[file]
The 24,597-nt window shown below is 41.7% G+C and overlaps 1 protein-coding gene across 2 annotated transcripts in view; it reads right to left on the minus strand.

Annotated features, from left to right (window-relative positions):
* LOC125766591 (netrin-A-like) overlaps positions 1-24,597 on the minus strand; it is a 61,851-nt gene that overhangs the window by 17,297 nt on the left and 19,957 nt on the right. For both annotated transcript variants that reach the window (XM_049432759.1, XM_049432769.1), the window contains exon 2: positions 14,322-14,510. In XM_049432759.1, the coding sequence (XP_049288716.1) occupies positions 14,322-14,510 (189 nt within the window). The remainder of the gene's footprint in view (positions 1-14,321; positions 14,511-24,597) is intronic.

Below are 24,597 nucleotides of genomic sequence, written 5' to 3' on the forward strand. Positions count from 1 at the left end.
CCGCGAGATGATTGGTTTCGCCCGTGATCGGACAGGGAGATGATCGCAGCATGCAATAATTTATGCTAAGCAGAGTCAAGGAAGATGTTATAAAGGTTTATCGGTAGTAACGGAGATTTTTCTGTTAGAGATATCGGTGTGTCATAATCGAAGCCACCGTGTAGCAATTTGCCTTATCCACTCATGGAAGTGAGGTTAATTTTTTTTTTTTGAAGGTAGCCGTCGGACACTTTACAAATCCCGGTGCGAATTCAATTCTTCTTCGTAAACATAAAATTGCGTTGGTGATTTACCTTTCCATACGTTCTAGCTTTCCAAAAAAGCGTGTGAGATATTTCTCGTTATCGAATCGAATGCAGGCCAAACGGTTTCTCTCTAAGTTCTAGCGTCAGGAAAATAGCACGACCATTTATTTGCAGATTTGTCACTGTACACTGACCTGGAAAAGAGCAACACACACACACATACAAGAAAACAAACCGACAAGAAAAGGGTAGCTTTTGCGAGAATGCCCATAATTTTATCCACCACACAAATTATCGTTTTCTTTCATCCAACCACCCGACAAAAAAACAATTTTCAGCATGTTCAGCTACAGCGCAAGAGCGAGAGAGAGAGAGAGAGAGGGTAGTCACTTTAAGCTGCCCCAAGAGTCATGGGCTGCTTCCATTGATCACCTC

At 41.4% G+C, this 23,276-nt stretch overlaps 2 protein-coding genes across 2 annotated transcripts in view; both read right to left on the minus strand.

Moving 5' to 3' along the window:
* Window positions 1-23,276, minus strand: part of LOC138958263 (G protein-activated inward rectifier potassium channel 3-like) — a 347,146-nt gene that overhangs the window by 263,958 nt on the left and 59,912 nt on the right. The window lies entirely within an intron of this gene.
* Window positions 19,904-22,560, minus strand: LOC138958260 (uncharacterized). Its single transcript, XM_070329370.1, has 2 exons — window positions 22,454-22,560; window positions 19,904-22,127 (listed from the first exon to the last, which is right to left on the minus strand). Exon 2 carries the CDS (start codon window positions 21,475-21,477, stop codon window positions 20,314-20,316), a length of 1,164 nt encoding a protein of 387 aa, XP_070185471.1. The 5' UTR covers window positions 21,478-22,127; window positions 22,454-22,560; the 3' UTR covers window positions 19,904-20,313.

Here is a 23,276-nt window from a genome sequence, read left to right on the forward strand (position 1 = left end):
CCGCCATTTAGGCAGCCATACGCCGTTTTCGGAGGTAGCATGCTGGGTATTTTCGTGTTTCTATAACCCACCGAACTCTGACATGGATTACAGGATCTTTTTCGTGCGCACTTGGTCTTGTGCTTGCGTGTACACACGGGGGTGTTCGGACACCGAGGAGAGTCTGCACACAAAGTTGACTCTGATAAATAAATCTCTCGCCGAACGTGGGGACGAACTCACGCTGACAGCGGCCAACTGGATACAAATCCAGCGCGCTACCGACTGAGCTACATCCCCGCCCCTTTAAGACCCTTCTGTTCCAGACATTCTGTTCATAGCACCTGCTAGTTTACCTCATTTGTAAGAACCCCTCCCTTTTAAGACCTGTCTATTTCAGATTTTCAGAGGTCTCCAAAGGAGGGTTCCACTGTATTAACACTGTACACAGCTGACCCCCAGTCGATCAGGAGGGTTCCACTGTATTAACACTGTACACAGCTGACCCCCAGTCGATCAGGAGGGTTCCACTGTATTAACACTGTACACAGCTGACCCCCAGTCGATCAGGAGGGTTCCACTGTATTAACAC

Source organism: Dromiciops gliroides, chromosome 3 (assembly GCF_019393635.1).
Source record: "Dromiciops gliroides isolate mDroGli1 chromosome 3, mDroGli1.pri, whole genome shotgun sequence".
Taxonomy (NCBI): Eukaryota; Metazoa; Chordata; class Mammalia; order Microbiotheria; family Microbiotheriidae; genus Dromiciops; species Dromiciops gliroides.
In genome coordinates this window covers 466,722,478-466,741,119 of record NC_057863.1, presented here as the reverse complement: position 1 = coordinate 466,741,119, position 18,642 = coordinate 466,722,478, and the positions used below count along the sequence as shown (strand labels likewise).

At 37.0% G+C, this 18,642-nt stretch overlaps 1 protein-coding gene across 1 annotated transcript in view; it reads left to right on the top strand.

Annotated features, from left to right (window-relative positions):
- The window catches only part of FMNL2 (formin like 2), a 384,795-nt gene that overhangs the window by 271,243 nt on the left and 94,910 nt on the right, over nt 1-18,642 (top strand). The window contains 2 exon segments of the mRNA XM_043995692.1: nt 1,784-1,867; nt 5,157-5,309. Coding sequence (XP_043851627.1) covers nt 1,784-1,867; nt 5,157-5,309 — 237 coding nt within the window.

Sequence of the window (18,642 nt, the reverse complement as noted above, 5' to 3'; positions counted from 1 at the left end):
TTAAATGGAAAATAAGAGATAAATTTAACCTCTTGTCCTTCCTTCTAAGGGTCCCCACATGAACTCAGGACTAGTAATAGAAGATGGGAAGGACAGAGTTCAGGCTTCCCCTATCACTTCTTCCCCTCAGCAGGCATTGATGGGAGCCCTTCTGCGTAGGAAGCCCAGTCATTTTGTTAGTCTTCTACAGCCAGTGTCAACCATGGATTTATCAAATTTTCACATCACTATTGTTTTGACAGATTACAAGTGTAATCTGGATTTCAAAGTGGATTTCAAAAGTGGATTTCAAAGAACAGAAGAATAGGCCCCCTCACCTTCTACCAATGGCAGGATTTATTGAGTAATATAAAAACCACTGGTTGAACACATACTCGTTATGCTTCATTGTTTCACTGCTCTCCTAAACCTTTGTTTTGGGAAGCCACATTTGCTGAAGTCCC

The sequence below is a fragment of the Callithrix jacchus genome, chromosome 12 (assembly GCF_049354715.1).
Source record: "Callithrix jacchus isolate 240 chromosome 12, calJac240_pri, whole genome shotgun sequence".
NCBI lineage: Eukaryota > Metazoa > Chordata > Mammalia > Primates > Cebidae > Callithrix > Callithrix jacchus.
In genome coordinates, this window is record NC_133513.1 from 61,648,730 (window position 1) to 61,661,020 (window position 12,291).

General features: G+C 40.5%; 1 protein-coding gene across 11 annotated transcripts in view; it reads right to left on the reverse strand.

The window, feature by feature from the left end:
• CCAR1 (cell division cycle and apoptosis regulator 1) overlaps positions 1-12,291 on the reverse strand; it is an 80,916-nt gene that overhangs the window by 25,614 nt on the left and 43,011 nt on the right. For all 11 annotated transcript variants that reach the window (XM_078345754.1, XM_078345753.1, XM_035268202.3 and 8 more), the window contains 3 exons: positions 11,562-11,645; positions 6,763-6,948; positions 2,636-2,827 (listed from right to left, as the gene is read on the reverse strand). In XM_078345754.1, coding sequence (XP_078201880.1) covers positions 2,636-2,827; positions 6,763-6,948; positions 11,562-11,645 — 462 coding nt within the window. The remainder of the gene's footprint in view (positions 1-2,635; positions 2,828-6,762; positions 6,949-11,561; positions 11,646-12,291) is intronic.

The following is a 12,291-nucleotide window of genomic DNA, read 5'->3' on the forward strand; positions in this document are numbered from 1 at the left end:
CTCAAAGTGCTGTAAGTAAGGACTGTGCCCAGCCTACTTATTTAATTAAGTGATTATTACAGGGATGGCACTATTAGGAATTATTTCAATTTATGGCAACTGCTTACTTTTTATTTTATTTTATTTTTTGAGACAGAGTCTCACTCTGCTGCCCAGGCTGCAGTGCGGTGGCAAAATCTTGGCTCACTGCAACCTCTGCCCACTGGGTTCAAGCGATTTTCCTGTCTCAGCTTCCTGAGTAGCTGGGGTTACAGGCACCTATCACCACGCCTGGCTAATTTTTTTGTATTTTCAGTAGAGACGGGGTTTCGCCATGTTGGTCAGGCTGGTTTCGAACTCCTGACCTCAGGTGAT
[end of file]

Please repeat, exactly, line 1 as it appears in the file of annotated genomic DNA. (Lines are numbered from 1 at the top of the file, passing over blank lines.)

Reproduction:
The 24,597-nt window shown below is 41.7% G+C and overlaps 1 protein-coding gene across 2 annotated transcripts in view; it reads right to left on the minus strand.